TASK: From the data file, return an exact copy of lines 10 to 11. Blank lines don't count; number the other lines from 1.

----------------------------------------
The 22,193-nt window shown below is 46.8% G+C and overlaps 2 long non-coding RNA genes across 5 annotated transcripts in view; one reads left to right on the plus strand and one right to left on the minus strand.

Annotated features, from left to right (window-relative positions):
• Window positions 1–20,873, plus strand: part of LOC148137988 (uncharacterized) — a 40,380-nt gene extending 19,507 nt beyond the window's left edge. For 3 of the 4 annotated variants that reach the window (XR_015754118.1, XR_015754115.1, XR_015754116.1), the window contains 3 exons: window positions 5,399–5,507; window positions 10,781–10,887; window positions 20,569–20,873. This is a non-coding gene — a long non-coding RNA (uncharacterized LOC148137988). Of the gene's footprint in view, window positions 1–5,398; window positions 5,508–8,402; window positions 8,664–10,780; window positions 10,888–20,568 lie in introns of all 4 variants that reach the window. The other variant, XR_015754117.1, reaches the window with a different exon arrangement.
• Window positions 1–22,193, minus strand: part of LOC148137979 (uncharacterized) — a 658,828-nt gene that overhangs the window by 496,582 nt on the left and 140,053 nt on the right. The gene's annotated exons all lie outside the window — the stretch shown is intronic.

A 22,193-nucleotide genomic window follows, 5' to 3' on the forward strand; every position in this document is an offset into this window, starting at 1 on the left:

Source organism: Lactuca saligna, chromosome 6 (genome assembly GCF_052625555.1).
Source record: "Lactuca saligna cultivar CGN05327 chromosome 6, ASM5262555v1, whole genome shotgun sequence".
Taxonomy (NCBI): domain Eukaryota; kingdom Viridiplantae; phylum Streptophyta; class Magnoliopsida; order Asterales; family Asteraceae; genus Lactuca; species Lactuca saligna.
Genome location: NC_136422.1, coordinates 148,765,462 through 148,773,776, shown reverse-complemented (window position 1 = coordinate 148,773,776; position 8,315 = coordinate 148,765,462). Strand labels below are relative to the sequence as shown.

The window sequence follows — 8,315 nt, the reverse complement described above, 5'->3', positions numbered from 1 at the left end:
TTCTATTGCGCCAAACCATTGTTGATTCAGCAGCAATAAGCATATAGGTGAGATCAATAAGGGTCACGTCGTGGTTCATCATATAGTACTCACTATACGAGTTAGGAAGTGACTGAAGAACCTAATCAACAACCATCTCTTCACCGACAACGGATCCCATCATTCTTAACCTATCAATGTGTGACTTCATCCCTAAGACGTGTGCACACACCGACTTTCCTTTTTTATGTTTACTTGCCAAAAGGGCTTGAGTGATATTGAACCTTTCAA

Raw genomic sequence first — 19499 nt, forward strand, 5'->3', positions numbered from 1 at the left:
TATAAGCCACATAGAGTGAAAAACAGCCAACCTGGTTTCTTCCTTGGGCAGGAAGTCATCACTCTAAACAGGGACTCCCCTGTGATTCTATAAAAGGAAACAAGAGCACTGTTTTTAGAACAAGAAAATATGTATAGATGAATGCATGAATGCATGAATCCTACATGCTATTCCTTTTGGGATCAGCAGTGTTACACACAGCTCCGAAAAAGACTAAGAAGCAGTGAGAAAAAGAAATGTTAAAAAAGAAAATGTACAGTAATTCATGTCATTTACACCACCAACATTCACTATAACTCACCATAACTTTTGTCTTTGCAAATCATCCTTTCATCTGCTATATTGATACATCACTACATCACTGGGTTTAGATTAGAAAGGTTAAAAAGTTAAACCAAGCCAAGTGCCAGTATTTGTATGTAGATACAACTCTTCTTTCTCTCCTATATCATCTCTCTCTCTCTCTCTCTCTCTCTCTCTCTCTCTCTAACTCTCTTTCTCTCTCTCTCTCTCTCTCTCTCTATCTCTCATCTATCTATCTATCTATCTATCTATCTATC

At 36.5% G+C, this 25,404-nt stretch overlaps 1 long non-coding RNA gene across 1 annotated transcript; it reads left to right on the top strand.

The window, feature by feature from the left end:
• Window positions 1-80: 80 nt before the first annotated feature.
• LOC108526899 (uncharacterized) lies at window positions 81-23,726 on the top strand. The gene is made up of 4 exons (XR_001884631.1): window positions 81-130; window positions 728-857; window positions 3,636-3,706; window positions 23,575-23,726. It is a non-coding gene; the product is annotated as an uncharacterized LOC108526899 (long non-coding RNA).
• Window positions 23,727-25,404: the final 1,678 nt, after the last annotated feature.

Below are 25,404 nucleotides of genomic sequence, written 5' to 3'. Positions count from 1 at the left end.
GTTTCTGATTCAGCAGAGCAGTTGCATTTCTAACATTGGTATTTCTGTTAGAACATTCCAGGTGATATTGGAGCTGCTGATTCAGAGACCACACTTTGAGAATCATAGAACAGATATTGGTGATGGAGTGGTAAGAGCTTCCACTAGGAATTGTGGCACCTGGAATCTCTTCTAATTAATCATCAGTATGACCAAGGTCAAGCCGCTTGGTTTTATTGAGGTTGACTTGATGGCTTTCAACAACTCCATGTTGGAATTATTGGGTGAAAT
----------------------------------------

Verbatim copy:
The window sequence follows — 8,315 nt, the reverse complement described above, 5'->3', positions numbered from 1 at the left end:
TTCTATTGCGCCAAACCATTGTTGATTCAGCAGCAATAAGCATATAGGTGAGATCAATAAGGGTCACGTCGTGGTTCATCATATAGTACTCACTATACGAGTTAGGAAGTGACTGAAGAACCTAATCAACAACCATCTCTTCACCGACAACGGATCCCATCATTCTTAACCTATCAATGTGTGACTTCATCCCTAAGACGTGTGCACACACCGACTTTCCTTTTTTATGTTTACTTGCCAAAAGGGCTTGAGTGATATTGAACCTTTCAA